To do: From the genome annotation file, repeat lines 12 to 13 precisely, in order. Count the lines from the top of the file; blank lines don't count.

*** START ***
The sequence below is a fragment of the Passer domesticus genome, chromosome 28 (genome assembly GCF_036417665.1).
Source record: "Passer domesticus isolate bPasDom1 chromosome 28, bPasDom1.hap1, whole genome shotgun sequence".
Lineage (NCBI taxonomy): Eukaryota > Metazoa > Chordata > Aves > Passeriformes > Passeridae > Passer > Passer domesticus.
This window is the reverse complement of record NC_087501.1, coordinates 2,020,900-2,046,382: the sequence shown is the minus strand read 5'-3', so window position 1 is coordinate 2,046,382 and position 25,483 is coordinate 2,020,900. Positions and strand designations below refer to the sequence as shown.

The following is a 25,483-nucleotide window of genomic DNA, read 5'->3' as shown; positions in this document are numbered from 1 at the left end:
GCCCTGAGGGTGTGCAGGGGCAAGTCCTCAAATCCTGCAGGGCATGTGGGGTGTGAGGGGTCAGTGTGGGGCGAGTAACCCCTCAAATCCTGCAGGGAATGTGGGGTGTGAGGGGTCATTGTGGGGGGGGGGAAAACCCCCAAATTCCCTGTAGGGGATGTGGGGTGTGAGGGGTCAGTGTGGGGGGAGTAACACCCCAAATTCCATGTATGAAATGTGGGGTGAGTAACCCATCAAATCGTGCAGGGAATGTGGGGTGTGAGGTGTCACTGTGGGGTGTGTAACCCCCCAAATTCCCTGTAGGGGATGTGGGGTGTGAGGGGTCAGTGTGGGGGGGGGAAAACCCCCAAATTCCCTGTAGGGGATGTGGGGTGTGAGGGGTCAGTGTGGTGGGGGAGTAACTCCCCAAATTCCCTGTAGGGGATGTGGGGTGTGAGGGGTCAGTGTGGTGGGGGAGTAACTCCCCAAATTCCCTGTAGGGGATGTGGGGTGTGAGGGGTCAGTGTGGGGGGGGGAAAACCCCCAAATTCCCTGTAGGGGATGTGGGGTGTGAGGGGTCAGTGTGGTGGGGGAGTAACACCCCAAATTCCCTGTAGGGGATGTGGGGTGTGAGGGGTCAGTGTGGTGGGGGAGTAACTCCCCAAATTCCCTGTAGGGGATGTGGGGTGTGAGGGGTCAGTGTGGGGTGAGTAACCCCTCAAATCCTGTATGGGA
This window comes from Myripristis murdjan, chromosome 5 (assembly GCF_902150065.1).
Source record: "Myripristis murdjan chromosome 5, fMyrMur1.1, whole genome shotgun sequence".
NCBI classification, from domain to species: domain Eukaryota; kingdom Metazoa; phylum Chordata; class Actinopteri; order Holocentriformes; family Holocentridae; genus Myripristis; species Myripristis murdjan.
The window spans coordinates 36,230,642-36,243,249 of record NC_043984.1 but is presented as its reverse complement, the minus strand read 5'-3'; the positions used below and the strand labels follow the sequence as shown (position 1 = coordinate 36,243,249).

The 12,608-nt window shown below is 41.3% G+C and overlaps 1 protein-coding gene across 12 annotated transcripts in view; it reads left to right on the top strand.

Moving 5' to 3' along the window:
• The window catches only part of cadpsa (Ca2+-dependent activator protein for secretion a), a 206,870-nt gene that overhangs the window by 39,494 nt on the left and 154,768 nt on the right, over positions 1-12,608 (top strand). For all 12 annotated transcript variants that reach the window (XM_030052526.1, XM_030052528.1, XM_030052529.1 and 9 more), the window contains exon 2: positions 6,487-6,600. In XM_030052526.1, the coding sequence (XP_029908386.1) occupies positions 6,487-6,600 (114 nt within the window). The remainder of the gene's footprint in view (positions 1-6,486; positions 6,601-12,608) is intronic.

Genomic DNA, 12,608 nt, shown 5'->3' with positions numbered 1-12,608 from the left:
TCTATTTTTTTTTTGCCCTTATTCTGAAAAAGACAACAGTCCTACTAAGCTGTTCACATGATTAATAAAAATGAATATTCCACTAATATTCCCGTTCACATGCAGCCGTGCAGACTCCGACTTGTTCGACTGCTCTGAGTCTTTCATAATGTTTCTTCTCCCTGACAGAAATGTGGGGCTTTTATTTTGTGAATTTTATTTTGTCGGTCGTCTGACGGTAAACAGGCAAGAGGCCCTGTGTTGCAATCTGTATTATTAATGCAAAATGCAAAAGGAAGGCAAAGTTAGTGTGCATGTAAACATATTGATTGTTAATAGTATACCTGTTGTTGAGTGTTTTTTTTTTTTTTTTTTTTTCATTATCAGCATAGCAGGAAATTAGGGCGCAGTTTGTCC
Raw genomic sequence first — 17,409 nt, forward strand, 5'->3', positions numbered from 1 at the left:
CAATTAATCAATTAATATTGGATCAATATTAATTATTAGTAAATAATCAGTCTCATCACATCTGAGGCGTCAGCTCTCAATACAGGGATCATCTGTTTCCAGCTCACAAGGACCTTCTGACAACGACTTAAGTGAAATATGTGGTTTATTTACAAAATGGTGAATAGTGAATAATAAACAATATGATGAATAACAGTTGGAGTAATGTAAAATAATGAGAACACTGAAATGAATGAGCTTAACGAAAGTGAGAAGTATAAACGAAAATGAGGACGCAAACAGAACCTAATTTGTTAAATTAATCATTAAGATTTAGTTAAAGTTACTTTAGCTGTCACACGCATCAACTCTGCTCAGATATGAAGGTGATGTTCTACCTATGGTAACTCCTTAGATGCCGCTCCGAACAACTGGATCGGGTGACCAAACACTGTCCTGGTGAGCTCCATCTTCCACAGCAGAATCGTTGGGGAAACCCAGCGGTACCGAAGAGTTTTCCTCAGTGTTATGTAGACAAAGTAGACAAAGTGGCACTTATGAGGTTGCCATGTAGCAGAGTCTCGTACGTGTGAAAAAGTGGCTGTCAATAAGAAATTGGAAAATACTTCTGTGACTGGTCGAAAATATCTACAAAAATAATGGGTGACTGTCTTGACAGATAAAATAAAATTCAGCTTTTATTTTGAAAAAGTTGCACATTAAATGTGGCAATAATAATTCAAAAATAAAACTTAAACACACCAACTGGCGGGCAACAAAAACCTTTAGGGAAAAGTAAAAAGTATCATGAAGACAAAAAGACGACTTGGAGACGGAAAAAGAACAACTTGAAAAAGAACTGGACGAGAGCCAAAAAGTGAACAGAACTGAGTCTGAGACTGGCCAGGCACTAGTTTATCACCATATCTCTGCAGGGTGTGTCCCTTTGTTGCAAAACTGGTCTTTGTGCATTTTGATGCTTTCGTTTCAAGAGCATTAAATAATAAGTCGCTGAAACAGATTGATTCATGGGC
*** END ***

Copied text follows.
Moving 5' to 3' along the window:
• The window catches only part of cadpsa (Ca2+-dependent activator protein for secretion a), a 206,870-nt gene that overhangs the window by 39,494 nt on the left and 154,768 nt on the right, over positions 1-12,608 (top strand). For all 12 annotated transcript variants that reach the window (XM_030052526.1, XM_030052528.1, XM_030052529.1 and 9 more), the window contains exon 2: positions 6,487-6,600. In XM_030052526.1, the coding sequence (XP_029908386.1) occupies positions 6,487-6,600 (114 nt within the window). The remainder of the gene's footprint in view (positions 1-6,486; positions 6,601-12,608) is intronic.